Ninety-two year-old Josephine Jarvis Gray (pictured at center) lent a hand Tuesday at the groundbreaking for a new senior complex where she hopes to live next year — and which will bear her name.
Gray donned a hard hat along with community leaders gathered at the junction of Sperry, Goffe, and Dickerman streets for the official launch of construction of 18 apartments designed for the elderly. The event was a joyful one, for three reasons.
Reason one: Seniors need the housing.
Reason two: St. Luke’s Episcopal Church, which formed a not-for-profit development corporation to build the $3.2 million complex, took on the project as part of a larger drive to improve life in its corner of the Dixwell neighborhood. (Click here for a story about that aspect of the project’s origins.) The respected congregation drew help from groups all over town to make this happen.
Reason three: The builders made an inspired choice for the project’s namesake.
A retired Winchester factory worker, Josephine Jarvis never made a fortune or ascended to pinnacles of civic power. Instead, she quietly, persistently, made a difference.
She made a difference at St. Luke’s. She has been a member of the Whalley Avenue congregation for 83 years. She has religiously donated what she could to the church. Her sister died recently and left “a little” money; Gray, who lives in the public-housing Crawford Manor, gave all the money to St. Luke’s.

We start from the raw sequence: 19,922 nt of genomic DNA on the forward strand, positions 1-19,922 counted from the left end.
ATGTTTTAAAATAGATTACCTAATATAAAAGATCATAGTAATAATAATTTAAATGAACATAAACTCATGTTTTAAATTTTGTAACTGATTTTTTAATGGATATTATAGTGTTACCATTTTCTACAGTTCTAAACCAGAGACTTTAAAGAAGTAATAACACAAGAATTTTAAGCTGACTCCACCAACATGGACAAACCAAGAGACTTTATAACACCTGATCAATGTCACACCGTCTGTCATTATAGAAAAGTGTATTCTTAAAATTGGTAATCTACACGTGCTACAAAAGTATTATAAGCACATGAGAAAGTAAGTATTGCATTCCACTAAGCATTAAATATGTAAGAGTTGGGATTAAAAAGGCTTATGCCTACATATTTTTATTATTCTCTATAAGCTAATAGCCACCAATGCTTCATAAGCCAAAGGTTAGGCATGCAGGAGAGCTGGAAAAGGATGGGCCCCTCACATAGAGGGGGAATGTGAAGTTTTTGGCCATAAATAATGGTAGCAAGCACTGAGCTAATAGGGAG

She also planned ahead to save a little bit at a time to care for her grandchildren, nieces and nephews, said Sheldon Rhinehart, one of the two church elders (he’s pictured at left beside the other one, William Spruill, Jr.) who guided the senior building project from its origins along with Father Victor Rogers.
“She’s a giving person,” Rhinehart said. “This building will symbolize a person who has that drive and initiative at that age.”
It will also symbolize the work that can get done when different parts of the community work together. Tuesday’s ceremony featured remarks by representatives of a host of agencies that contributed either money or expertise.
Julie Fagan represented the federal Department of Housing and Urban Development’s regional office in Hartford. She said this project moved far faster than most others competing for federal dough. It won its $2.8 million on the first try, after just a few months; it usually takes not-for-profits 18 months and a couple of attempts, she said. HUD will subsidize rents on the apartments.
“I can’t tell you how many calls come into my office regarding affordable and safe housing for seniors,” said city Elderly Services chief Darcey Lynn Cobbs. The city’s Livable City Initiative helped the project, too.
As did the Greater New Haven Community Loan Fund and Yale Law School’s Legal Services Clinic, both of which were represented by emcee Peggy Hamilton (pictured); Yale’s Office of New Haven and State Affairs, NewAlliance Bank, Citizens Bank, the state Department of Economic Development…
… and Empower New Haven, represented by Tom Ficklin.
Organizers are hopeful they can keep up the pace and have the Josephine Jarvis Gray Homes ready for tenants next fall. Josephine Jarvis Gray can’t wait to move in. “I want to be near my church,” she said, “and I want to be near my senior center.”